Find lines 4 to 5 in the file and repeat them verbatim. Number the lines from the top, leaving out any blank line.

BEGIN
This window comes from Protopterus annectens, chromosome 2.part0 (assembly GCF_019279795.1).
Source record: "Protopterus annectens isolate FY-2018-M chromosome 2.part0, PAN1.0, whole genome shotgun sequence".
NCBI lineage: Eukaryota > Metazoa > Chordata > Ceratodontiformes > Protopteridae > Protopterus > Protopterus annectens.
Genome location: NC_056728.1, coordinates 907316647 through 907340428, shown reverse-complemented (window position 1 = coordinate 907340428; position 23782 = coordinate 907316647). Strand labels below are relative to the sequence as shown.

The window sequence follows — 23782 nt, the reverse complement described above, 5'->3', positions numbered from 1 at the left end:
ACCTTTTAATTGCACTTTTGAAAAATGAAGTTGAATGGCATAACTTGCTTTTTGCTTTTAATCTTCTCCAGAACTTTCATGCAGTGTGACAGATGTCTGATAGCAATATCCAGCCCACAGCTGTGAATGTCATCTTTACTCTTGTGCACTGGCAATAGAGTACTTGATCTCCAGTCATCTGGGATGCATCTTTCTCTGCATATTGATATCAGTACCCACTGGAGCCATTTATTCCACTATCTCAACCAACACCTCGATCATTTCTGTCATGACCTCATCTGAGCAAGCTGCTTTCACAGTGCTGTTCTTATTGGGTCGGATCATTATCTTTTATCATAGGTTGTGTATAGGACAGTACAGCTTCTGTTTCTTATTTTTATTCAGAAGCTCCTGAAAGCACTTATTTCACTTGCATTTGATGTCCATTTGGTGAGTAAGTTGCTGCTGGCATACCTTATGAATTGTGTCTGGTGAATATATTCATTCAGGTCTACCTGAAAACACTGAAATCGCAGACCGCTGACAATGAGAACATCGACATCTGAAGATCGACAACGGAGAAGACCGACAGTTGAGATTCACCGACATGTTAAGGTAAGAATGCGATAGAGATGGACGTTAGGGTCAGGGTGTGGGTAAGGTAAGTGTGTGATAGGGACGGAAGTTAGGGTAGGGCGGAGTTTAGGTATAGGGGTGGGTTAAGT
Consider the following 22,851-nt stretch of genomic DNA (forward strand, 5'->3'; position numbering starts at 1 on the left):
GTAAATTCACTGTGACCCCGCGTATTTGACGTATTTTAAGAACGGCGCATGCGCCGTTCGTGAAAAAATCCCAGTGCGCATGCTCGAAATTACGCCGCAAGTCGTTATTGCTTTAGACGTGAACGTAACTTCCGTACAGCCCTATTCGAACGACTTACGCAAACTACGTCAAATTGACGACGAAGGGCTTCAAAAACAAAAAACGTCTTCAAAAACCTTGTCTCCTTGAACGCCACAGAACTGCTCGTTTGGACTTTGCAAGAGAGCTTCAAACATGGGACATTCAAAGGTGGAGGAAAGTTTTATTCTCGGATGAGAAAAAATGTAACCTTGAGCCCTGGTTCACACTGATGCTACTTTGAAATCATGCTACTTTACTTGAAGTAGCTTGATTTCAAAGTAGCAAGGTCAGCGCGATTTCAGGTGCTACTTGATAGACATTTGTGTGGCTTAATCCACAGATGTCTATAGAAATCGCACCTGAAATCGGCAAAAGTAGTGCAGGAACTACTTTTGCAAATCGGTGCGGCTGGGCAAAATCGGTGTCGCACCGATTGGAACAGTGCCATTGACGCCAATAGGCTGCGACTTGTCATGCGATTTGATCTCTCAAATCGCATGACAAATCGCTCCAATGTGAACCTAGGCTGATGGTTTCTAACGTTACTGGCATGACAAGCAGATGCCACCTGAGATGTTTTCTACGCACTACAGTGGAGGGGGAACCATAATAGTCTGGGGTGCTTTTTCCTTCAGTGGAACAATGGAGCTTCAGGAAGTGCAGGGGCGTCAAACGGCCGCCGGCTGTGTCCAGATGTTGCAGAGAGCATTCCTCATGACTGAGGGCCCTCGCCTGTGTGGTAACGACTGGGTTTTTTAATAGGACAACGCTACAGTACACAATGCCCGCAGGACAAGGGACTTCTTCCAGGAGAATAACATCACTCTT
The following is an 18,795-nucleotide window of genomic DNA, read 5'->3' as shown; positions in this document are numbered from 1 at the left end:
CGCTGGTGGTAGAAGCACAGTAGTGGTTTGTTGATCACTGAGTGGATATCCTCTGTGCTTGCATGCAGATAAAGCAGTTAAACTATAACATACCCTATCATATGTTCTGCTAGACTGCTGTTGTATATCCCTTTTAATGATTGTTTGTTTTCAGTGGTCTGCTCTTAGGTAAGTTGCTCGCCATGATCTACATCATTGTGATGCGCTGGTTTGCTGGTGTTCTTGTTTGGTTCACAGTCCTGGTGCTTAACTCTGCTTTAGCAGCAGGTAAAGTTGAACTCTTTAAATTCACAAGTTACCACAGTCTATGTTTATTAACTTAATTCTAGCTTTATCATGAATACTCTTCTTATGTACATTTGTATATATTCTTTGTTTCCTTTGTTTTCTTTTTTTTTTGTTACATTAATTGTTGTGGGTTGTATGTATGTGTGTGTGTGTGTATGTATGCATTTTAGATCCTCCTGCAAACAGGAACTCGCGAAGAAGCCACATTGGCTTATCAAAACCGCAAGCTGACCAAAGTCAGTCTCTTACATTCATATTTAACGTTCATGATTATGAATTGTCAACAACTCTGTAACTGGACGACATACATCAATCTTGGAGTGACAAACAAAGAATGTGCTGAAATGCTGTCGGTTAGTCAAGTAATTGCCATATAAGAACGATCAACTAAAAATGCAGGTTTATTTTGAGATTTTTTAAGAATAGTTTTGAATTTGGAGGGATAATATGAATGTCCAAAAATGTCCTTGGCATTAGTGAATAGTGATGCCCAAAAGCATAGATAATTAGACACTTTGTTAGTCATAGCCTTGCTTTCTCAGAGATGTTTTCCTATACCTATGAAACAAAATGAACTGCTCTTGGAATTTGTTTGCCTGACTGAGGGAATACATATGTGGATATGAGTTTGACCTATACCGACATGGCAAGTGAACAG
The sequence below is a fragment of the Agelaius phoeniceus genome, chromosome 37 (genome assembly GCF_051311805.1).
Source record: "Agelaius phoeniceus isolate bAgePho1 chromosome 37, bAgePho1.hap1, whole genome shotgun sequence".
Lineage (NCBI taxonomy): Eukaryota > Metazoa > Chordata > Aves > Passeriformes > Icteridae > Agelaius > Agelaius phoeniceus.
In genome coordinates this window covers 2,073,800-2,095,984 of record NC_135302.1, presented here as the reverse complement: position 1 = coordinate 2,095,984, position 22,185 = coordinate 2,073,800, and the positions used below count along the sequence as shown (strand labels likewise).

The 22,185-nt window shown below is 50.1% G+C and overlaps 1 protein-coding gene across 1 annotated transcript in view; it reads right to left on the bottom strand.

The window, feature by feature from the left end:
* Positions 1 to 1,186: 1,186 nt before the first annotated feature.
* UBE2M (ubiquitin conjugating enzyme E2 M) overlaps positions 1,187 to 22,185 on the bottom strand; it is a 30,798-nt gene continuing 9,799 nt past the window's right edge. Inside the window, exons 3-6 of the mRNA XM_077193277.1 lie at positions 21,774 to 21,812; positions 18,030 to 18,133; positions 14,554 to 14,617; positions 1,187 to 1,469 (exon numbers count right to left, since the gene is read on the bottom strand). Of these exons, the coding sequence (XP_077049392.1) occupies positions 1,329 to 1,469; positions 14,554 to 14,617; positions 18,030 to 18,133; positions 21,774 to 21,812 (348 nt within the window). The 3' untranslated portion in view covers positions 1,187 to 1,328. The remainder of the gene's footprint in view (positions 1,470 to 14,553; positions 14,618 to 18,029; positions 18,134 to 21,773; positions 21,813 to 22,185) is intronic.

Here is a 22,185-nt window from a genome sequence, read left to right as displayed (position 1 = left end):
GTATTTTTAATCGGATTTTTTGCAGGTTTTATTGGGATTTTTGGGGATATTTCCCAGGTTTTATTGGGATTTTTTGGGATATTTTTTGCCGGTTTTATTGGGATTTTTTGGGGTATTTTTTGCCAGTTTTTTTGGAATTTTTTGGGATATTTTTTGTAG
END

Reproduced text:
Genome location: NC_056728.1, coordinates 907316647 through 907340428, shown reverse-complemented (window position 1 = coordinate 907340428; position 23782 = coordinate 907316647). Strand labels below are relative to the sequence as shown.

The window sequence follows — 23782 nt, the reverse complement described above, 5'->3', positions numbered from 1 at the left end: